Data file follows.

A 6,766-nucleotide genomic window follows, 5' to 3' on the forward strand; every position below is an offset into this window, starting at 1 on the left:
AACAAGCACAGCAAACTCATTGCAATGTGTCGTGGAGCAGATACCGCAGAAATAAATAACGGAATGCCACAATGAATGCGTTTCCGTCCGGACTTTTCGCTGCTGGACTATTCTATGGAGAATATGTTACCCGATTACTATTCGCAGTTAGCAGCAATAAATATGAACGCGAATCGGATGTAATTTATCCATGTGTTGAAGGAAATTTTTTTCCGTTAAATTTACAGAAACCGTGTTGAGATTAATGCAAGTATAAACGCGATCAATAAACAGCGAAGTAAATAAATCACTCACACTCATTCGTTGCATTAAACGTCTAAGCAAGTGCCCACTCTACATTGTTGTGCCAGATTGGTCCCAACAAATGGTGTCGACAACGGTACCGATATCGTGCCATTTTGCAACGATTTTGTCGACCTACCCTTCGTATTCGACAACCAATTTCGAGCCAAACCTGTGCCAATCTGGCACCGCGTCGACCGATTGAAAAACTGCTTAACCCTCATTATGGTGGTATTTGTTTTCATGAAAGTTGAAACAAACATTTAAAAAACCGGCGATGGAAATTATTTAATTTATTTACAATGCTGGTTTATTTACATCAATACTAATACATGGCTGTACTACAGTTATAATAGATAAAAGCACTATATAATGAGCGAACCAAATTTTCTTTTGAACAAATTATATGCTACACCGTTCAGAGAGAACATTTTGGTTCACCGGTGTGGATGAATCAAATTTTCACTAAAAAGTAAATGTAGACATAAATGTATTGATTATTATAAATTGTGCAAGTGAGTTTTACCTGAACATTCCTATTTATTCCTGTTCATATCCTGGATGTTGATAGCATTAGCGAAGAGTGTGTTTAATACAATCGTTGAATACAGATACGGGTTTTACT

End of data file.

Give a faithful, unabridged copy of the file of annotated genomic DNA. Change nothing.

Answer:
A 6,766-nucleotide genomic window follows, 5' to 3' on the forward strand; every position below is an offset into this window, starting at 1 on the left:
AACAAGCACAGCAAACTCATTGCAATGTGTCGTGGAGCAGATACCGCAGAAATAAATAACGGAATGCCACAATGAATGCGTTTCCGTCCGGACTTTTCGCTGCTGGACTATTCTATGGAGAATATGTTACCCGATTACTATTCGCAGTTAGCAGCAATAAATATGAACGCGAATCGGATGTAATTTATCCATGTGTTGAAGGAAATTTTTTTCCGTTAAATTTACAGAAACCGTGTTGAGATTAATGCAAGTATAAACGCGATCAATAAACAGCGAAGTAAATAAATCACTCACACTCATTCGTTGCATTAAACGTCTAAGCAAGTGCCCACTCTACATTGTTGTGCCAGATTGGTCCCAACAAATGGTGTCGACAACGGTACCGATATCGTGCCATTTTGCAACGATTTTGTCGACCTACCCTTCGTATTCGACAACCAATTTCGAGCCAAACCTGTGCCAATCTGGCACCGCGTCGACCGATTGAAAAACTGCTTAACCCTCATTATGGTGGTATTTGTTTTCATGAAAGTTGAAACAAACATTTAAAAAACCGGCGATGGAAATTATTTAATTTATTTACAATGCTGGTTTATTTACATCAATACTAATACATGGCTGTACTACAGTTATAATAGATAAAAGCACTATATAATGAGCGAACCAAATTTTCTTTTGAACAAATTATATGCTACACCGTTCAGAGAGAACATTTTGGTTCACCGGTGTGGATGAATCAAATTTTCACTAAAAAGTAAATGTAGACATAAATGTATTGATTATTATAAATTGTGCAAGTGAGTTTTACCTGAACATTCCTATTTATTCCTGTTCATATCCTGGATGTTGATAGCATTAGCGAAGAGTGTGTTTAATACAATCGTTGAATACAGATACGGGTTTTACT